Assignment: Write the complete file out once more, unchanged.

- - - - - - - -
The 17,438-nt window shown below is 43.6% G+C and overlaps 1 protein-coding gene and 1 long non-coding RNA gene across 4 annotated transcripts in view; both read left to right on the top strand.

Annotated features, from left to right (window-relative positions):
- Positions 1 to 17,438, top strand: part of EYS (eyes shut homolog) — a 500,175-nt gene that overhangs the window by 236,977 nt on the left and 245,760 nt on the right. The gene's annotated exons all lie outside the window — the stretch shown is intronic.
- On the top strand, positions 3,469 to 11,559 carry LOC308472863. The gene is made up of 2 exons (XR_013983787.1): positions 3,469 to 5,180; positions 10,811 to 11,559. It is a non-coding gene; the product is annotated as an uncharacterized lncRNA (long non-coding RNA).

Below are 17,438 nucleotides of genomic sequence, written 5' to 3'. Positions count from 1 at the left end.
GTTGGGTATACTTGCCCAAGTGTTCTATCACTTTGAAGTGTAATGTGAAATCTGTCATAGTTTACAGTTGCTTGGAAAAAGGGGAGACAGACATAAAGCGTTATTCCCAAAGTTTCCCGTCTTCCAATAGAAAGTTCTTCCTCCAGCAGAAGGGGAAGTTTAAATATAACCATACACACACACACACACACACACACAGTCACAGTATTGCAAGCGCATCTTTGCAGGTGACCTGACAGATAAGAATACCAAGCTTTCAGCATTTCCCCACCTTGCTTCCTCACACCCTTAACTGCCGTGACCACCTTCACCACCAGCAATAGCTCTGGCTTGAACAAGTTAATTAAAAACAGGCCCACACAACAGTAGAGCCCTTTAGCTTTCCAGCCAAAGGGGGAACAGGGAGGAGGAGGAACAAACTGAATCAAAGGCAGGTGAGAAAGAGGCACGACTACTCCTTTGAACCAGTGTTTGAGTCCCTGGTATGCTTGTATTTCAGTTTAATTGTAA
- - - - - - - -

The 17,438-nt window shown below is 43.6% G+C and overlaps 1 protein-coding gene and 1 long non-coding RNA gene across 4 annotated transcripts in view; both read left to right on the top strand.

Annotated features, from left to right (window-relative positions):
- Positions 1 to 17,438, top strand: part of EYS (eyes shut homolog) — a 500,175-nt gene that overhangs the window by 236,977 nt on the left and 245,760 nt on the right. The gene's annotated exons all lie outside the window — the stretch shown is intronic.
- On the top strand, positions 3,469 to 11,559 carry LOC308472863. The gene is made up of 2 exons (XR_013983787.1): positions 3,469 to 5,180; positions 10,811 to 11,559. It is a non-coding gene; the product is annotated as an uncharacterized lncRNA (long non-coding RNA).

Below are 17,438 nucleotides of genomic sequence, written 5' to 3'. Positions count from 1 at the left end.
GTTGGGTATACTTGCCCAAGTGTTCTATCACTTTGAAGTGTAATGTGAAATCTGTCATAGTTTACAGTTGCTTGGAAAAAGGGGAGACAGACATAAAGCGTTATTCCCAAAGTTTCCCGTCTTCCAATAGAAAGTTCTTCCTCCAGCAGAAGGGGAAGTTTAAATATAACCATACACACACACACACACACACACACAGTCACAGTATTGCAAGCGCATCTTTGCAGGTGACCTGACAGATAAGAATACCAAGCTTTCAGCATTTCCCCACCTTGCTTCCTCACACCCTTAACTGCCGTGACCACCTTCACCACCAGCAATAGCTCTGGCTTGAACAAGTTAATTAAAAACAGGCCCACACAACAGTAGAGCCCTTTAGCTTTCCAGCCAAAGGGGGAACAGGGAGGAGGAGGAACAAACTGAATCAAAGGCAGGTGAGAAAGAGGCACGACTACTCCTTTGAACCAGTGTTTGAGTCCCTGGTATGCTTGTATTTCAGTTTAATTGTAA